1521: Individual Rights, 1,000 Years of Global Financial Data with Bryan Taylor

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By Jason Hartman. Discovered by Player FM and our community — copyright is owned by the publisher, not Player FM, and audio is streamed directly from their servers. Hit the Subscribe button to track updates in Player FM, or paste the feed URL into other podcast apps.

Jason Hartman discusses human rights, the individual versus the group. Has Any Rand's fiction started to come to life? What lessons can we learn from this, and how can this impact your investments?

Dr. Bryan Taylor joins Jason Hartman as they rewind the clock 1,000 years to look at the history of interest rates and housing costs. The bubonic plague and the Spanish flu have both had an impact on economics. How does this relate to Coronavirus?

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Key Takeaways:

[1:30] Why would Atlas, Shrug?

[3:00] What rights do you have as a human?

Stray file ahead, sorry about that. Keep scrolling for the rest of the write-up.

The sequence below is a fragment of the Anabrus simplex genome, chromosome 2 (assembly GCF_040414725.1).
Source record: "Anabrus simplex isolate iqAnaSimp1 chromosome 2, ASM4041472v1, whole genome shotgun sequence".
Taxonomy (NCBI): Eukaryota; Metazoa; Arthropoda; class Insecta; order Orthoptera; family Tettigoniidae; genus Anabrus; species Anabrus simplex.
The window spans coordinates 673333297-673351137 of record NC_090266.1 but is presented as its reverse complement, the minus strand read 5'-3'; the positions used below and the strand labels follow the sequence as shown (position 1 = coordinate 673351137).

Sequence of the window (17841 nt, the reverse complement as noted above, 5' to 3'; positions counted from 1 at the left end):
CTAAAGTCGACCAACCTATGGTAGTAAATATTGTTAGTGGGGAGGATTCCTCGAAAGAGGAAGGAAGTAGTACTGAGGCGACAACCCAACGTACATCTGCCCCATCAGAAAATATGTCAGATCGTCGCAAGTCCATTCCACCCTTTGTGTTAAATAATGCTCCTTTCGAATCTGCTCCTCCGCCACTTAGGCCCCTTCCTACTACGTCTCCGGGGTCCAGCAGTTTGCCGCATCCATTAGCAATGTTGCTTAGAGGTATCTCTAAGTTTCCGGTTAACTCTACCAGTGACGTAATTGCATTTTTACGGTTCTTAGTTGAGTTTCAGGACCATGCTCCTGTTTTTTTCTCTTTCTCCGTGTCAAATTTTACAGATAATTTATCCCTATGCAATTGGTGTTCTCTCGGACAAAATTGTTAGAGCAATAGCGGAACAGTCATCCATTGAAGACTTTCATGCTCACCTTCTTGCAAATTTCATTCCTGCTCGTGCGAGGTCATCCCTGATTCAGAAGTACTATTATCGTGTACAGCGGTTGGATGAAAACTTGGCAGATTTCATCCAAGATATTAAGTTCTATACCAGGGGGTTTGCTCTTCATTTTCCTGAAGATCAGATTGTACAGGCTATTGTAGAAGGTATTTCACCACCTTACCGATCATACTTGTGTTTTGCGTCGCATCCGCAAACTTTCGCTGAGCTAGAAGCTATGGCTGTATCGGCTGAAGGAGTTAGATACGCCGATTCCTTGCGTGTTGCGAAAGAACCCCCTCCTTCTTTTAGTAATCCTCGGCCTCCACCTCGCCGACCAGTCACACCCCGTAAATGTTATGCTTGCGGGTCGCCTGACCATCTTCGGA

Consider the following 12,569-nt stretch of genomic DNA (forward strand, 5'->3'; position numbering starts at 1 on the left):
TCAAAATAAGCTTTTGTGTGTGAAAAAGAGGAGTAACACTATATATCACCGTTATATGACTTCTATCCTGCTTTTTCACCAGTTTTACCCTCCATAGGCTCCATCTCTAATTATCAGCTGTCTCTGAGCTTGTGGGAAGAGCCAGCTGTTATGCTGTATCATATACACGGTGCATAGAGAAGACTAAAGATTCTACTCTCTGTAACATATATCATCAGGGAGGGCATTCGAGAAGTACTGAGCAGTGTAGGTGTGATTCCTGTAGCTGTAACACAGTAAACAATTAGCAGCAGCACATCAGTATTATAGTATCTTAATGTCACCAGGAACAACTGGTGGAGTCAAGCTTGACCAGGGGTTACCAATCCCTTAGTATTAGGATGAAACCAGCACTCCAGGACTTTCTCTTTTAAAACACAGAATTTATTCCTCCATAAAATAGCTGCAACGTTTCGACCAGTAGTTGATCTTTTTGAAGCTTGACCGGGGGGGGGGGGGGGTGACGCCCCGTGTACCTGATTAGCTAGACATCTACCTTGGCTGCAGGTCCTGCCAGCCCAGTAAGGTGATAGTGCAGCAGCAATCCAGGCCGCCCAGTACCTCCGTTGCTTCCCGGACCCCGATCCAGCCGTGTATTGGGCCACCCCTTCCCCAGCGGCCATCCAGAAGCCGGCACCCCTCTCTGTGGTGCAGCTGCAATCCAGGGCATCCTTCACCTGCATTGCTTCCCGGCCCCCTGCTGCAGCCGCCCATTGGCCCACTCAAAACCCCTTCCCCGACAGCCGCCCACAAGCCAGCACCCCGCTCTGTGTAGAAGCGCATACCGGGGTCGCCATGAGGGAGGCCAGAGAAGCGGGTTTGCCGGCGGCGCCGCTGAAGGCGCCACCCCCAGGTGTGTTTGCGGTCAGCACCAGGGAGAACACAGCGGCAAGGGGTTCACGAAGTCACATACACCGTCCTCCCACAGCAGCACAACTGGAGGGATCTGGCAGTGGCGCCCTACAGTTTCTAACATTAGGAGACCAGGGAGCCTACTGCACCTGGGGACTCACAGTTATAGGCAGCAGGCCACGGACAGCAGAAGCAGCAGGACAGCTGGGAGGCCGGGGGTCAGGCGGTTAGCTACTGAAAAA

[7:00] What reasons do we have that should give us protection?

[9:00] Groups cannot have rights; the individual is the smallest minority in the world.

[11:40] "In the name of the general welfare…"

[14:30] Part of property rights is being able to abandon that property.

Dr. Bryan Taylor

[20:00] Are interest rates the lowest they've ever been in history?

[21:20] Government debt explained based on the influences surrounding World War II

[22:20] Did Paul Volcker make the right moves?

[23:30] Are interest rates too low? What's the fallout?

[26:30] Prices are being controlled mainly by a lack of demand.

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